Lessons in IT management from Intel’s vice-president and CIO

Published: June 23rd, 2010

LAS VEGAS – At Hewlett Packard Co.‘s (NYSE: HPQ) Tech Forum event this year, Intel Corp.‘s (NASDAQ: INTC) vice-president and CIO, Diane Bryant, took to the stage to deliver a keynote presentation on innovation acceleration and what IT departments must do to help keep up.

Because the pace of IT innovation is accelerating at such a rapid pace, Bryant said today’s organizations require enterprise innovative solutions that scale. From an IT department standpoint, she said the role of IT should be centered around helping to drive down costs through automation.

“IT is critical to helping you drive your business,” Bryant said. “At Intel, there are four ways that we deliver value through IT: increasing employee productivity, facilitating business growth, delivering IT efficiencies and continuity and driving business efficiency.”

With advancements of mobile technologies and more and more users now having access to more than one device, Bryant said security and threats become an increasing threat inside of organizations.

“The consumerization of IT is here and employees want to know why they can’t bring their devices into work and why IT doesn’t support them,” she explained. “The speed of business continues to accelerate and we’re at a time where we think everything should always be up and available.”

In the future, Bryant suggests we’re moving towards a world where device independent computing will be made possible through technologies such as client virtualization.

In terms of information delivery or business intelligence capabilities, Bryant said in the “old days” there was a process of gathering data, reporting and historical analytics. Since then, the industry has made continued progress towards automated reporting which allows users to make more informed decisions based on historical trends.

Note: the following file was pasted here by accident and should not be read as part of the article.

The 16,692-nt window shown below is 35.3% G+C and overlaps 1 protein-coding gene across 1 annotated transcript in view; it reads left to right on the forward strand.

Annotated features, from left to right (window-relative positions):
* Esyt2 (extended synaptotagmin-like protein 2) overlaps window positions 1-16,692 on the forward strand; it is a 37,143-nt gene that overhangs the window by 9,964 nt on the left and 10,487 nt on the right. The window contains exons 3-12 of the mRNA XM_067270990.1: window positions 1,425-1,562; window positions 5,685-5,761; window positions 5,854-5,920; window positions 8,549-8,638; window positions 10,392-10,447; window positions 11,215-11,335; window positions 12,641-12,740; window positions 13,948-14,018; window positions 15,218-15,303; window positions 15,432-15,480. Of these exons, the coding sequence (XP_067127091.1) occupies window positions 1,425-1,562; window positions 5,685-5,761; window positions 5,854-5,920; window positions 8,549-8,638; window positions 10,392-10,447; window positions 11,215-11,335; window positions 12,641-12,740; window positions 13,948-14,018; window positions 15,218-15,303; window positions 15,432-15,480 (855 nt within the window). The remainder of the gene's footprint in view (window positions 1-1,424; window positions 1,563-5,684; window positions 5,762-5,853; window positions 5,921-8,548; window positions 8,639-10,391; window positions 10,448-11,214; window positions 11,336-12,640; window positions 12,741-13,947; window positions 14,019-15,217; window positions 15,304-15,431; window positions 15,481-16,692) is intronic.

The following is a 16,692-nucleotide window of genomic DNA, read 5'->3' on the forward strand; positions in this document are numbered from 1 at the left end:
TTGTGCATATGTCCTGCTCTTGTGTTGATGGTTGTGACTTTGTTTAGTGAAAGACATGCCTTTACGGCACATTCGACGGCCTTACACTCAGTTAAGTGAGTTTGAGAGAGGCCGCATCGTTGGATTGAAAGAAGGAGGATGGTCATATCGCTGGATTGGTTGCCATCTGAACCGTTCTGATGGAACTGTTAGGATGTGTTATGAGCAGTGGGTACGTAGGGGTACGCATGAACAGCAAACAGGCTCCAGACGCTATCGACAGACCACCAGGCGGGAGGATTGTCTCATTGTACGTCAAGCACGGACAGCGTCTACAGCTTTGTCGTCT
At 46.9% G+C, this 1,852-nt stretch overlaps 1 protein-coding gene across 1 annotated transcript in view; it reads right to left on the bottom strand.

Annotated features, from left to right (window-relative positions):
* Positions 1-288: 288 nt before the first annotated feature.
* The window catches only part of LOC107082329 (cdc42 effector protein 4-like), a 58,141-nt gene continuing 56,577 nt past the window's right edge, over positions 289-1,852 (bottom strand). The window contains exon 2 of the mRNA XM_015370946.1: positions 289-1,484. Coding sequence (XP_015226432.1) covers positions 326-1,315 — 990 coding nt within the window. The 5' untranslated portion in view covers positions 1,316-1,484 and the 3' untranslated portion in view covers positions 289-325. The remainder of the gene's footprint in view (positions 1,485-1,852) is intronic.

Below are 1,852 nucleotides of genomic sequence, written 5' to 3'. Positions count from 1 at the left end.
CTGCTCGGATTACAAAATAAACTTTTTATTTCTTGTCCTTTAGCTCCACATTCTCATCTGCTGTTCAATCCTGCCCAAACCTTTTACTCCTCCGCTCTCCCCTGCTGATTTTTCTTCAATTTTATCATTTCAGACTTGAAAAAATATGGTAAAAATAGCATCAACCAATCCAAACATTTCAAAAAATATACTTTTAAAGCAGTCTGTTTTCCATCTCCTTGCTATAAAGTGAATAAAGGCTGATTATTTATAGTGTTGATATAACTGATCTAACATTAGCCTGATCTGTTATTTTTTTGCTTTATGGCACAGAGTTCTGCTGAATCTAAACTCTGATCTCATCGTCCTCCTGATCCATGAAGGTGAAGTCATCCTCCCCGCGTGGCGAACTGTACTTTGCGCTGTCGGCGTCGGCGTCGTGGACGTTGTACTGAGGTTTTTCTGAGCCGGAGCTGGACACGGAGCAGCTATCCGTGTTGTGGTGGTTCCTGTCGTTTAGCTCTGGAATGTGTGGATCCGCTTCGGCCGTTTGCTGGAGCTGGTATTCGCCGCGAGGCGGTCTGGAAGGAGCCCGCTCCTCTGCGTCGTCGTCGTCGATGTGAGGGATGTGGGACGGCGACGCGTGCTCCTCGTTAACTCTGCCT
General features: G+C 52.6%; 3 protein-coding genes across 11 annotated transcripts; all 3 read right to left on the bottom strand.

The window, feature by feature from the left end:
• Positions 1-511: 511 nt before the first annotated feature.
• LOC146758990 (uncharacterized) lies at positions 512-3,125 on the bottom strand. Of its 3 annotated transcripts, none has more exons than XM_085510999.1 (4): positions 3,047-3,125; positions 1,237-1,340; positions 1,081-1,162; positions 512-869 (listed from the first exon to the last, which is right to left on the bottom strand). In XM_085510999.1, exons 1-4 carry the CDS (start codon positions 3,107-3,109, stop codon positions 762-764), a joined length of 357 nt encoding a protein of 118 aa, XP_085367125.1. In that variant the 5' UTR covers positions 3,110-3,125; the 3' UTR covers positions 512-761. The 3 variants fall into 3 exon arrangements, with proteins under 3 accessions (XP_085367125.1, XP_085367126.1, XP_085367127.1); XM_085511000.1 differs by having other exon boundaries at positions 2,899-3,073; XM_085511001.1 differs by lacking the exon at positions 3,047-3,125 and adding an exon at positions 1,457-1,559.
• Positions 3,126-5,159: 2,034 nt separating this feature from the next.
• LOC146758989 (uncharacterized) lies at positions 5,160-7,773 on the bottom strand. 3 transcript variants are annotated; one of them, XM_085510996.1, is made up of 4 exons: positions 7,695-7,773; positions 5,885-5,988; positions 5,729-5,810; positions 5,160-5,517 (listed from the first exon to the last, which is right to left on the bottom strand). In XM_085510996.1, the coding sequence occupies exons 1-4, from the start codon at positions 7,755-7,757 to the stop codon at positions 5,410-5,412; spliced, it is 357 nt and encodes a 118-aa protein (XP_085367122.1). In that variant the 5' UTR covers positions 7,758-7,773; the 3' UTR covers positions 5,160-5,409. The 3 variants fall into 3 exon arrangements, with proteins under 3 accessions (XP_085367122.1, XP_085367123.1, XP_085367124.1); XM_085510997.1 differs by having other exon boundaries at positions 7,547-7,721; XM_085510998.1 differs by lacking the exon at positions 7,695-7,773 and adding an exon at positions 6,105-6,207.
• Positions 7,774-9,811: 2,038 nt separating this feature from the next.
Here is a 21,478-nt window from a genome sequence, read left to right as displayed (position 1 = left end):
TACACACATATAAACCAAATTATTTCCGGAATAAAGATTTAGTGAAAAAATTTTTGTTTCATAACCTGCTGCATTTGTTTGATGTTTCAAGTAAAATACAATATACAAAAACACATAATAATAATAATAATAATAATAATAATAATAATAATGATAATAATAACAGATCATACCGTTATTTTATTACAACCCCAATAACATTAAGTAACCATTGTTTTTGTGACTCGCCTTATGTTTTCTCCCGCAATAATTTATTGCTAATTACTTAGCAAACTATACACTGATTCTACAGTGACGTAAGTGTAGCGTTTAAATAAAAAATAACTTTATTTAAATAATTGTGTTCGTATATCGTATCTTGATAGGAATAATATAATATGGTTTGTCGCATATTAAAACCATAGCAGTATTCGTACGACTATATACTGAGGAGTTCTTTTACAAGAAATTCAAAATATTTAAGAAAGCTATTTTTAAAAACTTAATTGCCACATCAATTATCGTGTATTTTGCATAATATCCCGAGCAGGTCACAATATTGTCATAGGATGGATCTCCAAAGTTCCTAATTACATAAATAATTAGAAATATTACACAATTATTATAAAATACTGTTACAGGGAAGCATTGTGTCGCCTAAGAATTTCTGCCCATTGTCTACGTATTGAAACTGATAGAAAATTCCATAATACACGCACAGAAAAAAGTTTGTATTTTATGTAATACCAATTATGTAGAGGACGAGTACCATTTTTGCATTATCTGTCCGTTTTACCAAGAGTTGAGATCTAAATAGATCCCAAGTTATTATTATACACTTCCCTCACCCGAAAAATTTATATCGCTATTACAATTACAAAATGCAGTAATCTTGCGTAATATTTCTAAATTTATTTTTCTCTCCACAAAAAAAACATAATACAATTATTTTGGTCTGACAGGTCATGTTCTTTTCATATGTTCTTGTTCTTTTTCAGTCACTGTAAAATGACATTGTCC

With respect to enterprise security, Bryant said an organization’s security model must continue to evolve where the security perimeter extends to people and processes, in addition to the data.

“We’ll go to a tiered-based trust model that’s based on who you are and where you are, coupled with the trust level of the device that you’re carrying and the classification of the data that you’re trying to access will also matter,” Bryant said.

Recently, there has also been a shift from data centre computing to cloud computing environments, Bryant said. As organizations begin to move towards a shared infrastructure, they will eventually see a reduction in the costs that are associated with running their environments.

Particularly at Intel, Bryant said her commitment to the company is to return $650M worth of value back to the company between 2007 and 2014.

“We’re well on track to hit this goal to further help drive costs out of our data centre compute environments,” she said.

When it comes to technology refresh cycles, Bryant said HP’s ProLiant G7 servers, which are built on Intel’s Xeon 5600 series of processors, helps with throughput and performance. Intel is also using these servers inside of its infrastructures.

“We’re seeing better performance and are replacing our four-year old servers at a ratio of 20:1 to have better computing capacity and a lower total cost of ownership,” she said.

Her advice to IT professionals amidst the rapidly changing IT landscape is that they need to make investments to understand any given business, create and maintain “strong partnerships” to help make transformation happen and to also have a “continuous plan” that addresses the question of “what next” within their organizations in order to deliver real business value.

Follow Maxine Cheung on Twitter: @MaxineCheungCDN.

More Articles